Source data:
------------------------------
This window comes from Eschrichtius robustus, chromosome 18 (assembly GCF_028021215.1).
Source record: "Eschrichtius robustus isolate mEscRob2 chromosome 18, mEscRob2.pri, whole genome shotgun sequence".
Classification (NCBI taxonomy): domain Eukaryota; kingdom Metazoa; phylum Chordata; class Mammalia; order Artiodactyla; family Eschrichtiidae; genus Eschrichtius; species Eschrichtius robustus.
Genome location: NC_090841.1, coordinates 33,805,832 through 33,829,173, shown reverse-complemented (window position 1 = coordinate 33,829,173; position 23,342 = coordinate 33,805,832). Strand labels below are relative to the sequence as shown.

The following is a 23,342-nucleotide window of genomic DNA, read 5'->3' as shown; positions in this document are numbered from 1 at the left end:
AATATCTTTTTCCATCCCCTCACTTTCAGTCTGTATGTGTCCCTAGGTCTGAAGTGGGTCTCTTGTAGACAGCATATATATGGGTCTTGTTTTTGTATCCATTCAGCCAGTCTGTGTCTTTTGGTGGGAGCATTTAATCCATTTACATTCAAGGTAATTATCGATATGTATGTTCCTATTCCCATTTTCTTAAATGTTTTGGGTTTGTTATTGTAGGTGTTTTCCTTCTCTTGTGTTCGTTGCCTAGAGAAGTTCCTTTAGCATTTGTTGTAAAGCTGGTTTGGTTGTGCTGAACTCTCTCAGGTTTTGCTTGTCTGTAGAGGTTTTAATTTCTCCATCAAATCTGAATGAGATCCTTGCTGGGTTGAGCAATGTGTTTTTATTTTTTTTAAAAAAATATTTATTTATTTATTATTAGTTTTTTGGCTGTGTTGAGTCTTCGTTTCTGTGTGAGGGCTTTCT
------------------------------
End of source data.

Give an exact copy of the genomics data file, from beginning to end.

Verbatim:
This window comes from Eschrichtius robustus, chromosome 18 (assembly GCF_028021215.1).
Source record: "Eschrichtius robustus isolate mEscRob2 chromosome 18, mEscRob2.pri, whole genome shotgun sequence".
Classification (NCBI taxonomy): domain Eukaryota; kingdom Metazoa; phylum Chordata; class Mammalia; order Artiodactyla; family Eschrichtiidae; genus Eschrichtius; species Eschrichtius robustus.
Genome location: NC_090841.1, coordinates 33,805,832 through 33,829,173, shown reverse-complemented (window position 1 = coordinate 33,829,173; position 23,342 = coordinate 33,805,832). Strand labels below are relative to the sequence as shown.

The following is a 23,342-nucleotide window of genomic DNA, read 5'->3' as shown; positions in this document are numbered from 1 at the left end:
AATATCTTTTTCCATCCCCTCACTTTCAGTCTGTATGTGTCCCTAGGTCTGAAGTGGGTCTCTTGTAGACAGCATATATATGGGTCTTGTTTTTGTATCCATTCAGCCAGTCTGTGTCTTTTGGTGGGAGCATTTAATCCATTTACATTCAAGGTAATTATCGATATGTATGTTCCTATTCCCATTTTCTTAAATGTTTTGGGTTTGTTATTGTAGGTGTTTTCCTTCTCTTGTGTTCGTTGCCTAGAGAAGTTCCTTTAGCATTTGTTGTAAAGCTGGTTTGGTTGTGCTGAACTCTCTCAGGTTTTGCTTGTCTGTAGAGGTTTTAATTTCTCCATCAAATCTGAATGAGATCCTTGCTGGGTTGAGCAATGTGTTTTTATTTTTTTTAAAAAAATATTTATTTATTTATTATTAGTTTTTTGGCTGTGTTGAGTCTTCGTTTCTGTGTGAGGGCTTTCT